The challenges of antimicrobial resistance in the food chain

The food industry is still at an early stage in addressing the challenges of antimicrobial resistance (AMR). Driven by concerns over the human health impact of increasing AMR, it is likely that the industry will ultimately be asked to eliminate the use of all antibiotics by animals that are associated with increasing AMR of human treatments. This challenge should not be underestimated in light of the historic usage of antibiotics as a preventative measure to increase farming yields rather than a treatment for infection.

Surveillance programmes

To date, surveillance programmes on usage represent the bulk of activity in assessing AMR, with limited research into antibiotic alternatives. The food industry appears to be in a state of waiting; the major hurdle being the alignment of national and international bodies to create a regulatory environment that drives change.2 The greatest impact is likely to be in the meat and dairy sectors, where the use of antibiotics is most prevalent. The UK poultry sector is recognised as taking a more proactive approach, with the Antibiotic Stewardship Scheme of the British Poultry Council leading to a reduction in antibiotic use of 44% since its introduction in 2012.3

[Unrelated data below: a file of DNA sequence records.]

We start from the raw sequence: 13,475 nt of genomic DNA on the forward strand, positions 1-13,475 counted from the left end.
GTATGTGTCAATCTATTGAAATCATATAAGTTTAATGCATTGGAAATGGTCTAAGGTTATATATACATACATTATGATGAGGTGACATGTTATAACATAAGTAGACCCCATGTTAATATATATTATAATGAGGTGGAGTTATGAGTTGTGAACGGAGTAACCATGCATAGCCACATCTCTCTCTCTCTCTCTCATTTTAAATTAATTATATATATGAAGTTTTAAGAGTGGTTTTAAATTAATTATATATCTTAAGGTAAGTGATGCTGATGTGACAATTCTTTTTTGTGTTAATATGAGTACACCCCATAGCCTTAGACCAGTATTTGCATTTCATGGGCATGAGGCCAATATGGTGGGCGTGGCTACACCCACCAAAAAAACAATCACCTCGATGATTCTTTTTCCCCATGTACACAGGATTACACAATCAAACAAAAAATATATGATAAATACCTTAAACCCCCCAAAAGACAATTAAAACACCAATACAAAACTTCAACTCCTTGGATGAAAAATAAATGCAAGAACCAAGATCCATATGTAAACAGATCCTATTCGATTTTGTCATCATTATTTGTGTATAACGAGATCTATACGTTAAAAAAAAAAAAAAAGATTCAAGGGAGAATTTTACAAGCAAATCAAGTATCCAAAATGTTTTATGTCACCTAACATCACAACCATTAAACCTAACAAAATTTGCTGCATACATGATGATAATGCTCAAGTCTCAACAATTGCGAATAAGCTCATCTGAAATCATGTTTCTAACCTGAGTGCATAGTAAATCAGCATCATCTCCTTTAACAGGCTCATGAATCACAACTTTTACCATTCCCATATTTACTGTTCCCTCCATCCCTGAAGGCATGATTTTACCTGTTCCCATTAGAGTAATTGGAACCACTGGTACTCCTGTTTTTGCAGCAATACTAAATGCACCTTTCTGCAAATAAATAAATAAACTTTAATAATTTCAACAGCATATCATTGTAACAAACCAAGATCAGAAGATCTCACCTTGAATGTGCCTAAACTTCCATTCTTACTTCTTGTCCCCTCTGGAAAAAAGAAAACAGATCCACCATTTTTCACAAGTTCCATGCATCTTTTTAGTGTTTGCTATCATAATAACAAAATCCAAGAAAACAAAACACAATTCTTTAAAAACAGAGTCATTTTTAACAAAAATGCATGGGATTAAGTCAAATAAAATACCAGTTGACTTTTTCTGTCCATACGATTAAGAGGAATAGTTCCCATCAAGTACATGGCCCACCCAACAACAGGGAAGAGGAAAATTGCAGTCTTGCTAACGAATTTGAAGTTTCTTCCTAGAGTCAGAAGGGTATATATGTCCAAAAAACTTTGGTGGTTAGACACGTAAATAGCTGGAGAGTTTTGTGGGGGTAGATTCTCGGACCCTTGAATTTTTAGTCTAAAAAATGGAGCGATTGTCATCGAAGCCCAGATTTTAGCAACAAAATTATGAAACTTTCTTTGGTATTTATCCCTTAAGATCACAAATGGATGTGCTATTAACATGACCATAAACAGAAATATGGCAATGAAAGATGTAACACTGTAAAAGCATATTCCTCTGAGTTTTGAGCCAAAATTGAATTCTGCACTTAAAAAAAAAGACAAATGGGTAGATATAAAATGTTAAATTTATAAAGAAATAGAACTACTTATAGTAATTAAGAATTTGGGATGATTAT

As part of our membership services, Leatherhead Food Research is continuing to review the challenges of AMR in the food chain, the role of national and international bodies to regulate and control the spread of AMR, and to understand the impact on the food industry going forward.

Join us at Meatup

Leatherhead’s Peter Wareing, Food Safety & Manufacturing Consultant, will be speaking on antimicrobial resistance at Meatup (24-25 May, Milton Keynes, UK), looking at the ways in which it could affect the food industry in the future.

 

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References:

  1. Poppy G (2016) Antimicrobial resistance in the food supply chain. Chief Scientific Adviser’s Science Report, Issue 4, Food Standards Agency. Accessed: https://www.food.gov.uk/sites/default/files/csa-amr-report.pdf
  2. Review on Antimicrobial Resistance (2016). Accessed: https://amr-review.org/
  3. Griffiths R (2016) British Poultry Sector reduces antibiotic use by 44%. British Poultry Council. Accessed: http://www.britishpoultry.org.uk/british-poultry-sector-reduces-antibiotic-use-by-44/

 

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